A new lawsuit could bring Workplace Safety and Insurance Board (“WSIB”) benefits to hundreds of Ontario workers suffering from chronic work-related mental stress. The claim, which was made by an Ottawa area woman, Margery Wardle, seeks to secure benefits for workers who suffer from mental stress which has developed over time as a result of workplace conditions. These benefits are already available to workers who develop mental stress as a result of an acute or sudden incident at work, such as by witnessing a traumatic injury.
As it stands, the law is set to change on January 1, 2018 to allow chronic mental stress as a ground for making a WSIB claim so long as the stress is not the result of a normal change in the workplace such as a lay off or some form of discipline. The changes will entitle workers who have developed chronic mental stress as a result of ongoing workplace conditions to the same benefits as those who have suffered sudden-onset mental stress. However, this will not help those who made their claims before January 1, 2018, and therefore are not entitled to the corresponding WSIB benefits. You can read about the impending changes in more detail in our recent blog post.
The lawsuit alleges that it is unconstitutional to deny these individuals the same benefits afforded to workers who suffer physical injuries or acute mental stress. The Workplace Safety and Insurance Appeals Tribunal (the “WSIAT”) has already ruled that denial of benefits to workers suffering chronic mental stress is unconstitutional in Decision 2157/09 in 2014. The finding in that case led to the subsequent changes to the law but did not mean that those who were previously denied chronic mental stress benefits would retroactively receive those entitlements. If successful in the new case, the lawyers are asking the court to reconsider past claims and decide whether those who had been denied previously should be entitled to retroactive benefits.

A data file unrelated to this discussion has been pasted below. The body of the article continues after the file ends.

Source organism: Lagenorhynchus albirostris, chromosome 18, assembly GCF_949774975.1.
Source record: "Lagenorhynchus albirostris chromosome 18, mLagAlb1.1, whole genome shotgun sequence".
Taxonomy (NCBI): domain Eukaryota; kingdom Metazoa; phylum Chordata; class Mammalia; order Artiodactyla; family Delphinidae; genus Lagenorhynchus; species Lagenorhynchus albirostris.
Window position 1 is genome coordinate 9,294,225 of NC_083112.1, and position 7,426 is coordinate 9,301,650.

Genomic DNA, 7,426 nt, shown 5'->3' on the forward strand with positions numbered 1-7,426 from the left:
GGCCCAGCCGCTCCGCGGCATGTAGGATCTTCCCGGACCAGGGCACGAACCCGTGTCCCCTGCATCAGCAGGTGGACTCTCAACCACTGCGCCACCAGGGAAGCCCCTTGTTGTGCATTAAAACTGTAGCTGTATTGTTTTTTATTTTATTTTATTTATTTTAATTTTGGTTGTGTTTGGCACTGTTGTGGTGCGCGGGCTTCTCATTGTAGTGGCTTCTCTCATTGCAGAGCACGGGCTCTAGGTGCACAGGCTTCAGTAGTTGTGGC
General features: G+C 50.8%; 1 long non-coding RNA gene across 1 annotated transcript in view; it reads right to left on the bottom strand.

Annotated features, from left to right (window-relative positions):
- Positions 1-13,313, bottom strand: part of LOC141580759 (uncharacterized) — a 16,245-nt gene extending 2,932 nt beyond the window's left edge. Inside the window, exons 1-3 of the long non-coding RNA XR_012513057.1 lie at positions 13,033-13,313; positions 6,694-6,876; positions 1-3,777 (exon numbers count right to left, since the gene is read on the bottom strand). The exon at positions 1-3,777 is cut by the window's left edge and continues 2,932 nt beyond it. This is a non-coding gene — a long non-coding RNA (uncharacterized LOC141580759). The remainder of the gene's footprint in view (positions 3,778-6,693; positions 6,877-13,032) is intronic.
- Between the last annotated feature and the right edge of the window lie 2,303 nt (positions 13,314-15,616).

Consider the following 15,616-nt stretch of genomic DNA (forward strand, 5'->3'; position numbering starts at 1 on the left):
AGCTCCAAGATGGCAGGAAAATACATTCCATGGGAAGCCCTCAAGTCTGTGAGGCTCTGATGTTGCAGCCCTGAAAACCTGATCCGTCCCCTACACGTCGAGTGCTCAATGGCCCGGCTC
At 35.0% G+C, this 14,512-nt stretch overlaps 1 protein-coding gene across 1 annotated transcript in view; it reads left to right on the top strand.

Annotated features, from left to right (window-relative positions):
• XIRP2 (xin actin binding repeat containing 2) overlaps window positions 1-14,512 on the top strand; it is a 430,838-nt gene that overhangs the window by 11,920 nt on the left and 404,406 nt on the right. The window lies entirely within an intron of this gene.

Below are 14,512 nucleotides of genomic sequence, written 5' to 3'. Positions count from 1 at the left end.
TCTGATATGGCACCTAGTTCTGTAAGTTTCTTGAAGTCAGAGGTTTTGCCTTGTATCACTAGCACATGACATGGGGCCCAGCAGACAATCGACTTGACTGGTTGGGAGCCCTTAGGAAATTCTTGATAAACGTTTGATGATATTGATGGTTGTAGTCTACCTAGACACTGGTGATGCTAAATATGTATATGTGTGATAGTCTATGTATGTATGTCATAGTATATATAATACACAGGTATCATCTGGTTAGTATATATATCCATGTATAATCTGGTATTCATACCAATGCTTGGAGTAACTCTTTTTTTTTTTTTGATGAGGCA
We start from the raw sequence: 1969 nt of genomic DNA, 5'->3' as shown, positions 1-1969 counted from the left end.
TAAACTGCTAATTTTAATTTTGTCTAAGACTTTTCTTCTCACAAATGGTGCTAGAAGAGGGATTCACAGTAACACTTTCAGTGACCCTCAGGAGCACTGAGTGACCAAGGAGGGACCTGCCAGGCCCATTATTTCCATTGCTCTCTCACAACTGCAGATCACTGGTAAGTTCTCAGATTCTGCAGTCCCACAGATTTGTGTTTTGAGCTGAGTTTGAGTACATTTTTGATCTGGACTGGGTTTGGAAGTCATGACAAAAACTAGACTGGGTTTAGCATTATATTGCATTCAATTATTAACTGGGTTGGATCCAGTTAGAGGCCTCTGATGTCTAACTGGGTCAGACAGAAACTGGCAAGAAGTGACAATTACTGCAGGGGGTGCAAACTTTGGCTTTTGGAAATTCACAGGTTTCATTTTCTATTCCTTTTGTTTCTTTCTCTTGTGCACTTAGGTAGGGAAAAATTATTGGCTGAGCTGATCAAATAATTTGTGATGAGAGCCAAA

Ms. Wardle’s claim pertains to sexual harassment she suffered while working for the City of Ottawa as a heavy machines operator. Ms. Wardle allegedly found sexualized photos posted at her workplace, was spat at, was the victim of a swarming incident at work, was bear-hugged from behind by a male co-worker who would not let go and, further, suffered isolation as a result of complaining about her treatment. Ms. Wardle filed a claim with the WSIB in 2005 but her claim was denied because the WSIB at that time limited benefits for mental stress to traumatic sudden-onset mental stress. The WSIB Appeals Resolution Officer, who was the last to rule on the matter, stated that, “[a]lthough the worker may have been subject to sexual and other types of harassment in the workplace, I am unable to conclude that her psychological condition resulted from a sudden and unexpected traumatic event.” Ms. Wardle has sought a review of the decision by the WSIAT but her appeal has not yet been heard.
Historically, the WSIB has dealt primarily with physical injuries and some believe a different approach is required to tackle psychological issues like mental stress. The lawsuit would like to see mental illnesses treated the same as physical ones and allow workers to make claims for chronic mental stress in the same way they can make claims related to physical occupational diseases which develop over time in response to workplace conditions.
While the revisions to the WSIB regime coming January 1, 2018 will likely mean an increase in prospective claims for ongoing mental stress in the workplace, this lawsuit, if successful, could result in old claims resurfacing and impacting employers’ WSIB premiums. While most employers wish to ensure the mental health and wellbeing of their employees, there is some concern that, absent rigorous guidelines, lowering the threshold for entitlement to mental stress insurance may open the floodgates to many of these types of claims, potentially the ongoing viability of the WSIB. The WSIB is funded by employers’ premium payments and already faces an unfunded liability (the gap between the WSIB’s future obligations to injured workers and the money available to pay for those claims) of over $5 billion. This does not account for the increase in WSIB benefits that will need to be paid out for chronic mental stress beginning in 2018. It remains to be seen whether Ms. Wardle will succeed in her claim, and if so, whether the court will agree to retrospectively award past claims for mental stress to all claimants from previous years.
This blog is provided as information and a summary of workplace legal issues.
This information is not intended as legal advice.